Function Space was founded in 2013 by Adit Gupta, Sakshi Majmudar and Sumit Maniyar.

Read the full article

InnoVidya Event: Spinning Startups from Science & Technology R&D

InnoVidya, IUCAA and MCCIA present a talk by Dr. S. Sivaram on “Spinning off Start-ups from Science & Technology R&D” on Saturday, Mar 15, 2013, at 11am, 5th Floor, A-Wing, MCCIA, ICC Towers, SB Road. This is the next talk in the InnoVidya/IUCAA SPARK lecture series.

About the Speaker – Dr. S. Sivaram

Dr. Sivaram is a renowned polymer chemist and is. an alumnus of Madras Christian College + IIT-Kanpur & received his PhD in Chemistry from Purdue University, USA, After serving as Deputy General Manager (R&D) at Indian Petrochemicals Corporation Ltd., Vadodara, he joined NCL in 1988 as Head of the Polymer Chemistry Division and was the Director of NCL from 2002-2010. He has mentored the PhD theses of 36 graduate students. He has over 210 publications in peer reviewed scientific journals and holds 47 European and US patents and 46 Indian patents. He is the founder-Chairman and presently a member of the Board of Directors of Entrepreneurship Development Center, Pune, a ‘not-for-profit’ Company promoted by CSIR-NCL and a Founder Director of CSIR-Tech Private Limited, Pune, a ‘for-profit’ company, to commercialize IPR and technologies of CSIR as well as other publicly funded research institutions. He is a CSIR Bhatnagar Fellow and J.C.Bose National Fellow at the NCL. The President of India had conferred the “Padma Shri”, on Dr. Sivaram in 2006.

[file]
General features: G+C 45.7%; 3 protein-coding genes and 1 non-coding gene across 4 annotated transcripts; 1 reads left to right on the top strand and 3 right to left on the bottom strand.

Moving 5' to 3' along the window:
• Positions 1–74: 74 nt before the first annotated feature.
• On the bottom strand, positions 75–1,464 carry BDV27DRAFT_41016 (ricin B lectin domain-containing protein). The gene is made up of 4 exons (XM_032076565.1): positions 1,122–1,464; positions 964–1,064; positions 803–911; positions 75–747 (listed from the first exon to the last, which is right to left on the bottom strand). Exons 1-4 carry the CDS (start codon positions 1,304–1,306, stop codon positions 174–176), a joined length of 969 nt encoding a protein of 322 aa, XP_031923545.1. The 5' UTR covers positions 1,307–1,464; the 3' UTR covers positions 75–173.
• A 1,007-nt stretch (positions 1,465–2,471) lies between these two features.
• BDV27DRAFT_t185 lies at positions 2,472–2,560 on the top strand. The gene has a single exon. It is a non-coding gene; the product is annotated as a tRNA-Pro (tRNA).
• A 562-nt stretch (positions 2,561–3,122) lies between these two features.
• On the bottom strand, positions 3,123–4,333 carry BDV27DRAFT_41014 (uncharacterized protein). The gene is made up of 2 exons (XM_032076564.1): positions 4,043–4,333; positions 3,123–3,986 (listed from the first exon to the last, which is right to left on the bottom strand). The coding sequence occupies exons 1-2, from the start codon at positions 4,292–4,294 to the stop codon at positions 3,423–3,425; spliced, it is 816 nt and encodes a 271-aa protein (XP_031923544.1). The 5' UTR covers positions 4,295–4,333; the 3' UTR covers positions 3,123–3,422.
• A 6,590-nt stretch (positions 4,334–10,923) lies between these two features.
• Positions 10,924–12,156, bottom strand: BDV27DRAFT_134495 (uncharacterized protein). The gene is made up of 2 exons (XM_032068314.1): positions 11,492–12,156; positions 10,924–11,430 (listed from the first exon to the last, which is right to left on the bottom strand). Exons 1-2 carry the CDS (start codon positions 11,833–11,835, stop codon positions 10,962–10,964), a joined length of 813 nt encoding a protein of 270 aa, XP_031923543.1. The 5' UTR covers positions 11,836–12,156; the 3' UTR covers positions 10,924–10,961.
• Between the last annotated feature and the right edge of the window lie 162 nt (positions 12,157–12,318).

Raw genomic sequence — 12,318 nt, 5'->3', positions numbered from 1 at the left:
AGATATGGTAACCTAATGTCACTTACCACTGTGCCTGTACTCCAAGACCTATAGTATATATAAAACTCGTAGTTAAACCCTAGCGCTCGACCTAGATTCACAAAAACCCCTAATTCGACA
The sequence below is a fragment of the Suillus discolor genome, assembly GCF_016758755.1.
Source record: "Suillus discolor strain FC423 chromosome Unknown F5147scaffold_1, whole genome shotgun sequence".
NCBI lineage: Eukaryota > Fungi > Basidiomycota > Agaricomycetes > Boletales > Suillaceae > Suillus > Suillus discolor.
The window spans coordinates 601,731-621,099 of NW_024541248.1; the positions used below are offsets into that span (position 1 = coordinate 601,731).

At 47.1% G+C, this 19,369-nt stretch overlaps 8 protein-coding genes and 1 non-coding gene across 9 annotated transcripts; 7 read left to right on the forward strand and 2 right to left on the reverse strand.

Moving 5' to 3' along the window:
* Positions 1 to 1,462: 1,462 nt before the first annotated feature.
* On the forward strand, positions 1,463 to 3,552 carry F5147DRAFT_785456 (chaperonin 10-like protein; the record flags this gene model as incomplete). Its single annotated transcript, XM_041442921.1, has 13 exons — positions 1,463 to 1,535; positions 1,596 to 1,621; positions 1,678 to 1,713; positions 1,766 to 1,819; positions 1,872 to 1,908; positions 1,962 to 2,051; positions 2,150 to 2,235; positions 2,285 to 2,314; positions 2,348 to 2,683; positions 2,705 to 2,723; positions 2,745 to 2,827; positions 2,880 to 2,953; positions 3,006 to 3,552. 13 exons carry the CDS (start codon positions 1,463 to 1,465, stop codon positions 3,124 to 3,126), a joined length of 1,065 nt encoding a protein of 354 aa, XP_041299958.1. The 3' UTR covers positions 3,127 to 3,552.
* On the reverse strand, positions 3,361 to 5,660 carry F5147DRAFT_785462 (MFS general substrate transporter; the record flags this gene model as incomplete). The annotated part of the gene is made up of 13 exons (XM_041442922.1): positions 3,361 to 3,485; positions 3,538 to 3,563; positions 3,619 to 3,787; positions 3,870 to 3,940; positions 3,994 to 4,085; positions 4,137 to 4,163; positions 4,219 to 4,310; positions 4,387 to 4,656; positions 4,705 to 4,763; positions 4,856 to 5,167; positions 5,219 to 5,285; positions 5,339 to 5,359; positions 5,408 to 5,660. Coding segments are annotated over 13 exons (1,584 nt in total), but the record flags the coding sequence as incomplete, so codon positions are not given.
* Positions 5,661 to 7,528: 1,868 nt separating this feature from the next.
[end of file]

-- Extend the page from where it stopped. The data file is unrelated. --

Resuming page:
Abstract of the talk:

Spinning off new start-ups is a key component of science and technology (S&T) based innovation. This requires cutting edge scientific discoveries, a robust IPR portfolio, an entrepreneurial mind set and an enabling “eco-system. In India, the burgeoning IT, E Commerce & Service sectors of the economy have seen increasingly buoyant “start-up” activity. Sadly, S&T driven entrepreneurship has been conspicuously missing. This Talk will focus on a brief history and evolution of S&T driven entrepreneurship and the enabling policy framework that triggered a resurgence of “start-up” enterprises in more developed countries of the world. The elements of the “eco-system” needed to nurture scientific entrepreneurship will be discussed. The weakness of the “eco-system” in the Indian context will be elaborated with some prescriptions for change. Some recent examples of technology driven enterprises from India will be enumerated, especially, in the area of health care, diagnostics and clean energy. A large part of Indian S&T is currently outside of this ecosystem. The question of how to bring them into the ecosystem, therefore, assumes great importance. If S&T has to become an engine of innovation and economic growth, “spin–offs” and “start-ups’ have to become an integral part of India’s innovation systems.

About the InnoVidya IUCAA Spark Program

The SPARK program is a series of events jointly conducted by InnoVidya and IUCAA. These are special events that <spark> imagination & curiosity of our young, build bonds between participants of different disciplines, catalyze interactivity & promote peer links

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Event Details

The event is on Saturday, March 15, 2013, at 11am, at 5th Floor, A-Wing, MCCIA, ICC Towers, SB Road

Fees and Registration

This event is free and open for anybody to attend. Register here.